Style of language

The language used by Kurt Vonnegut in the short story “Harrison Bergeron” is simple and resembles a journalistic account. When it comes to the choice of words, the author uses common words and phrases, which gain new meanings in the dystopian society of the story. The “government transmitter”, “bags of birdshot”, or “scrap metal” are elements which gain a negative meaning when connected to the egalitarian society of 2081.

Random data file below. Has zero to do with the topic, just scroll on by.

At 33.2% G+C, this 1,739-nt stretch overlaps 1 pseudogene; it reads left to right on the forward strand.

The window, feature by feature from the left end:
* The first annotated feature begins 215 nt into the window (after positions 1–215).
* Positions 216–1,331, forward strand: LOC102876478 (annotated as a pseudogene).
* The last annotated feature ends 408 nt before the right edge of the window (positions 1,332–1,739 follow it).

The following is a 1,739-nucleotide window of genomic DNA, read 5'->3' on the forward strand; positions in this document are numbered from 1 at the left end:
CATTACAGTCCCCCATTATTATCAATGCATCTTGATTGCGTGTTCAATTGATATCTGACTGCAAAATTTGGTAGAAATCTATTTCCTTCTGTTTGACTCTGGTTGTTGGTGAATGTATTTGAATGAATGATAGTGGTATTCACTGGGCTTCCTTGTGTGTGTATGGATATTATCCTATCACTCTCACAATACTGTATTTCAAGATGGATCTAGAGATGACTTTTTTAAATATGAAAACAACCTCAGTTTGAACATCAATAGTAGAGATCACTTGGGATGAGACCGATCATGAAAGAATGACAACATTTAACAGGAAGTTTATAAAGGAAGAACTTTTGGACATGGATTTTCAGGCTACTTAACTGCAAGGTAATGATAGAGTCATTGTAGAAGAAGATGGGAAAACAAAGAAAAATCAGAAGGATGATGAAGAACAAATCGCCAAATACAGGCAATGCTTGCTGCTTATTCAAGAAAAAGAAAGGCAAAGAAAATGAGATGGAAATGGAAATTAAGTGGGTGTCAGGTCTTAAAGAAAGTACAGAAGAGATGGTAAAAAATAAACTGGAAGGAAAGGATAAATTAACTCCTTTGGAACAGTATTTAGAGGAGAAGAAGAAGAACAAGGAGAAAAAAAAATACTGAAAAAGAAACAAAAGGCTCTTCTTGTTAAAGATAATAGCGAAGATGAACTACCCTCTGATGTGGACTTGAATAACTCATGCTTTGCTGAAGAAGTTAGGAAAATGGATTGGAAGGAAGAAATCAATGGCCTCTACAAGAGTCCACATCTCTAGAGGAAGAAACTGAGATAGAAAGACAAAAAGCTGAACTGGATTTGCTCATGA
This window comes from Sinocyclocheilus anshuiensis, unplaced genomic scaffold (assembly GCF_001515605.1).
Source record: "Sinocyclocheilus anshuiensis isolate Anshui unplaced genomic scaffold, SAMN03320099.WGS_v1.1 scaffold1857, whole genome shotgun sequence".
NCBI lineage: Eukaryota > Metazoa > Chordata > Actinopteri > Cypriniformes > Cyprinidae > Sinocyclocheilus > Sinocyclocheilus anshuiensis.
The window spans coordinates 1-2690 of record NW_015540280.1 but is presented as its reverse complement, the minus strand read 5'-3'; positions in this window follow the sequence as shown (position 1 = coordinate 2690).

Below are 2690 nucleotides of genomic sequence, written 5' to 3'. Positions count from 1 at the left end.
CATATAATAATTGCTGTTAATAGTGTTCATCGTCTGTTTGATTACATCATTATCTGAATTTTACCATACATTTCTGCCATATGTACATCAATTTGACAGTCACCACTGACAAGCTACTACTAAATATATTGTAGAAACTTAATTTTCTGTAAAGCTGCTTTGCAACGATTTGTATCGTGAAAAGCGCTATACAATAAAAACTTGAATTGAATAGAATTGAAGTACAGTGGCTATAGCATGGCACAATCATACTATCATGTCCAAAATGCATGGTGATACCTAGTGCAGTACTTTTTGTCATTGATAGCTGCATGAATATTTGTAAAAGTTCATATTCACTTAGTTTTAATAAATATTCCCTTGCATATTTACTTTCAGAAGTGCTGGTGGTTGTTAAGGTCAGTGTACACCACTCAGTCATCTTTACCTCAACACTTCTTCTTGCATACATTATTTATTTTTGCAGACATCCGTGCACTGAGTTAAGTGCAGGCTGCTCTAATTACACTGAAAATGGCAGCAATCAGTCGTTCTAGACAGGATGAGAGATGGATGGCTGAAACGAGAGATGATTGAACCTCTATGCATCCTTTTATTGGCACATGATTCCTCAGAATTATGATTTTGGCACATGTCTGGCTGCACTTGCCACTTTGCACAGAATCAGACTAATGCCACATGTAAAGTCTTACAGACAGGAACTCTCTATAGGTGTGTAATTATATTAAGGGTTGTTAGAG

The dialogue between Hazel and George is fragmented, as they cannot have a proper conversation. Because of the radio transmitter, George is often confused and cannot remember what he was talking about: “ ‘That was a real pretty dance, that dance they just did,’ said Hazel. ‘Huh’ said George. ‘That dance-it was nice,’ said Hazel. ‘Yup,’ said George”. Furthermore, because of Hazel’s low intelligence, the conversation seems to have no purpose: “ ’Gee - I could tell that one was a doozy,’ said Hazel. ‘You can say that again,’ said George. ‘Gee - ’ said Hazel, ‘I could tell that one was a doozy’ ”. 

The previous example is a...

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